ScienceDaily (Mar. 27, 2012) —
Common material such as polyethylene used in plastic bags could be
turned into something far more valuable through a process being
developed at the Department of Energy's Oak Ridge National Laboratory.
In a paper published in Advanced Materials, a team led by
Amit Naskar of the Materials Science and Technology Division outlined a
method that allows not only for production of carbon fiber but also the
ability to tailor the final product to specific applications.
"Our results represent what we believe will one day provide industry
with a flexible technique for producing technologically innovative
fibers in myriad configurations such as fiber bundle or non-woven mat
assemblies," Naskar said.
Using a combination of multi-component fiber spinning and their
sulfonation technique, Naskar and colleagues demonstrated that they can
make polyethylene-base fibers with a customized surface contour and
manipulate filament diameter down to the submicron scale. The
patent-pending process also allows them to tune the porosity, making the
material potentially useful for filtration, catalysis and
electrochemical energy harvesting.
Naskar noted that the sulfonation process allows for great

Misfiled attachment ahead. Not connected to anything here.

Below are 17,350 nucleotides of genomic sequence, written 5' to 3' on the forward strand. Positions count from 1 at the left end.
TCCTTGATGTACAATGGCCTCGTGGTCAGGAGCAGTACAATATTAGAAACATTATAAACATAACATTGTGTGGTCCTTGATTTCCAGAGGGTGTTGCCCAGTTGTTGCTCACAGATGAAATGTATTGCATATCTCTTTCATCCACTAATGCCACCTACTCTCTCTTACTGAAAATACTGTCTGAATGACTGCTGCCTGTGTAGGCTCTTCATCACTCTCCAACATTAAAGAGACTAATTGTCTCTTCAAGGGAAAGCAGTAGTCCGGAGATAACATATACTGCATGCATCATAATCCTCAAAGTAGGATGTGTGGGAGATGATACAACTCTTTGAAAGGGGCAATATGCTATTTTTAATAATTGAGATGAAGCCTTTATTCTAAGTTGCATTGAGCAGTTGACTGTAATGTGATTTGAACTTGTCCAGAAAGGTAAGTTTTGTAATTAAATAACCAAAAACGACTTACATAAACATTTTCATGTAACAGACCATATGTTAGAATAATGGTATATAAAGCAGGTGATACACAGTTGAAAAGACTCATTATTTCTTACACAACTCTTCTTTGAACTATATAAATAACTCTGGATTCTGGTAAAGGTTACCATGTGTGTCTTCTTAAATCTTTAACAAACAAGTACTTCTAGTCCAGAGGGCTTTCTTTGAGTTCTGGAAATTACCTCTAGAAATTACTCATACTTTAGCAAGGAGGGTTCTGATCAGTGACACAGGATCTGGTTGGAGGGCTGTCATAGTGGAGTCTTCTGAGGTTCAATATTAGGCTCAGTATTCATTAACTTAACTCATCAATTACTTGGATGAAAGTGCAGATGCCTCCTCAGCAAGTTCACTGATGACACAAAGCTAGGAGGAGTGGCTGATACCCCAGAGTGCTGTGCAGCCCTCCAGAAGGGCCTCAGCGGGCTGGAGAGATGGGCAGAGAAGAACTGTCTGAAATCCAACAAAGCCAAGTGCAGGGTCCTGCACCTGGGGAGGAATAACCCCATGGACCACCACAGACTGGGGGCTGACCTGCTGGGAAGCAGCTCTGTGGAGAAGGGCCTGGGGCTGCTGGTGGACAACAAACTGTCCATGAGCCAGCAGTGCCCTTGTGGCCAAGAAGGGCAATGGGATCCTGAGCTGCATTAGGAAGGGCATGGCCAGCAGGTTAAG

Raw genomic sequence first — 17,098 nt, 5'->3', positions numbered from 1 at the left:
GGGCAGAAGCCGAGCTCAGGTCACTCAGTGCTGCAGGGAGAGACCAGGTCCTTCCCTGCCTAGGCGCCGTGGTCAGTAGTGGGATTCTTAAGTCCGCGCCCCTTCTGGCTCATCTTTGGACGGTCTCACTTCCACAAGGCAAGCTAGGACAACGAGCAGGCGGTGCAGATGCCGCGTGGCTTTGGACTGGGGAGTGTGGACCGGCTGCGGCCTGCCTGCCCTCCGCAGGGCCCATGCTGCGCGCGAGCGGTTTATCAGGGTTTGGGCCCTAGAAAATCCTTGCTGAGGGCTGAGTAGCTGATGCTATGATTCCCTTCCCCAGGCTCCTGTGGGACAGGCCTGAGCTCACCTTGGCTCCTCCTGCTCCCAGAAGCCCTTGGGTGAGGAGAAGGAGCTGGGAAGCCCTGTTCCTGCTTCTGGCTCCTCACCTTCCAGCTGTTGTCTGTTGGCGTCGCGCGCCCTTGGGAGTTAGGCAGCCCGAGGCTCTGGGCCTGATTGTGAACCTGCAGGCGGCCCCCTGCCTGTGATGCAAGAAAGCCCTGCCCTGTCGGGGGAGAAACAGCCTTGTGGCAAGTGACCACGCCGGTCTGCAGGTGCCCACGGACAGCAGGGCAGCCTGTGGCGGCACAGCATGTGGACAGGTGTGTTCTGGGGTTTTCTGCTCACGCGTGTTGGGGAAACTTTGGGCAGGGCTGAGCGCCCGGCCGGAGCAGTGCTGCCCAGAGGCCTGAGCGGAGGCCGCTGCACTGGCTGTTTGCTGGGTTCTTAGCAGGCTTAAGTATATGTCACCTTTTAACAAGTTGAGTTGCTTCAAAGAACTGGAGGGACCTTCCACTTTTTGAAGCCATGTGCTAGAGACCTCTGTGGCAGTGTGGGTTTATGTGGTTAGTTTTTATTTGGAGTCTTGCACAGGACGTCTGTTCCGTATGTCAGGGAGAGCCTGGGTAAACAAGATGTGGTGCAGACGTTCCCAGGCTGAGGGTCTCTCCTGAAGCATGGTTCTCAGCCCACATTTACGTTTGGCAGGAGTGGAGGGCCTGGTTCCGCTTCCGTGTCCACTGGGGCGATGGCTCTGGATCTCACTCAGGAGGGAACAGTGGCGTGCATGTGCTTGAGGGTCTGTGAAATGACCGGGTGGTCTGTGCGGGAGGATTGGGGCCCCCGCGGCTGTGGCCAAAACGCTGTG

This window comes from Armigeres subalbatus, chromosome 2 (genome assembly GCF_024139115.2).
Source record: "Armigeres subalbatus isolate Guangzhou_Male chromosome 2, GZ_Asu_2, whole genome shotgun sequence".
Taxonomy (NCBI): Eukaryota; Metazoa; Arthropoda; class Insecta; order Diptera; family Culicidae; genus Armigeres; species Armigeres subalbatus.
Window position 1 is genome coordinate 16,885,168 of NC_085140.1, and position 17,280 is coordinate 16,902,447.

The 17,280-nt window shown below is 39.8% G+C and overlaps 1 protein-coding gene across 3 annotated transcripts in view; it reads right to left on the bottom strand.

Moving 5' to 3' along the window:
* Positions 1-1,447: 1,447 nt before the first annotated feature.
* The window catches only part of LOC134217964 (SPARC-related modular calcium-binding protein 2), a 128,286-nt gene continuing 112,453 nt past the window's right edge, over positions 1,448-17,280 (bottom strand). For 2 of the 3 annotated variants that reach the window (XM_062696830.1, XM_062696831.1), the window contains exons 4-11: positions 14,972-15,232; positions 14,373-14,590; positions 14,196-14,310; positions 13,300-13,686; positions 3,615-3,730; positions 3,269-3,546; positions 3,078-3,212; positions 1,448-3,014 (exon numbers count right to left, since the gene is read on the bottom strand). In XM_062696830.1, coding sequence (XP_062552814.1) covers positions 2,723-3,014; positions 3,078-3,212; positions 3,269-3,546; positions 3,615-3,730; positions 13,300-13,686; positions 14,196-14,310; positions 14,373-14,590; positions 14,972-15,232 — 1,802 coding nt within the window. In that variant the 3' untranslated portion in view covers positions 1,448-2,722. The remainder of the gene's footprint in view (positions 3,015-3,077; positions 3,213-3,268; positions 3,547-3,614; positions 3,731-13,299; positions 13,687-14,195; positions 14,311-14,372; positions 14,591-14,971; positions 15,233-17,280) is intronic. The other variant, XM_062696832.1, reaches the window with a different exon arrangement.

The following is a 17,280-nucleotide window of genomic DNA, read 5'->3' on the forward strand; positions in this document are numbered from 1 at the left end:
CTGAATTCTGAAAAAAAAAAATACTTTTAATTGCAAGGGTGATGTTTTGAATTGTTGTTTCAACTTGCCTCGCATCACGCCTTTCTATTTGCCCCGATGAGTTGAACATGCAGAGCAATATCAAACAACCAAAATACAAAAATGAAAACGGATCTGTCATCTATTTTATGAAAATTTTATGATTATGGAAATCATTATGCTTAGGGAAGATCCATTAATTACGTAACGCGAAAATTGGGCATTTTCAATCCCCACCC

flexibility as the carbon fibers exhibit properties that are dictated by
processing conditions. For this project, the researchers produced
carbon fibers with unique cross-sectional geometry, from hollow circular
to gear-shaped by using a multi-component melt extrusion-based fiber
The possibilities are virtually endless, according to Naskar, who described the process.
"We dip the fiber bundle into an acid containing a chemical bath
where it reacts and forms a black fiber that no longer will melt,"
Naskar said. "It is this sulfonation reaction that transforms the
plastic fiber into an infusible form.
"At this stage, the plastic molecules bond, and with further heating
cannot melt or flow. At very high temperatures, this fiber retains
mostly carbon and all other elements volatize off in different gas or
The researchers also noted that their discovery represents a success
for DOE, which seeks advances in lightweight materials that can, among
other things, help the U.S. auto industry design cars able to achieve
more miles per gallon with no compromise in safety or comfort. And the
raw material, which could come from grocery store plastic bags, carpet
backing scraps and salvage, is abundant and inexpensive.
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- Marcus Hunt, Tomonori Saito, Rebecca Brown and Amar Kumbhar. Patterned functional carbon fibers from polyethylene. Advanced Materials, 2012 DOI: 10.1002/adma.201104551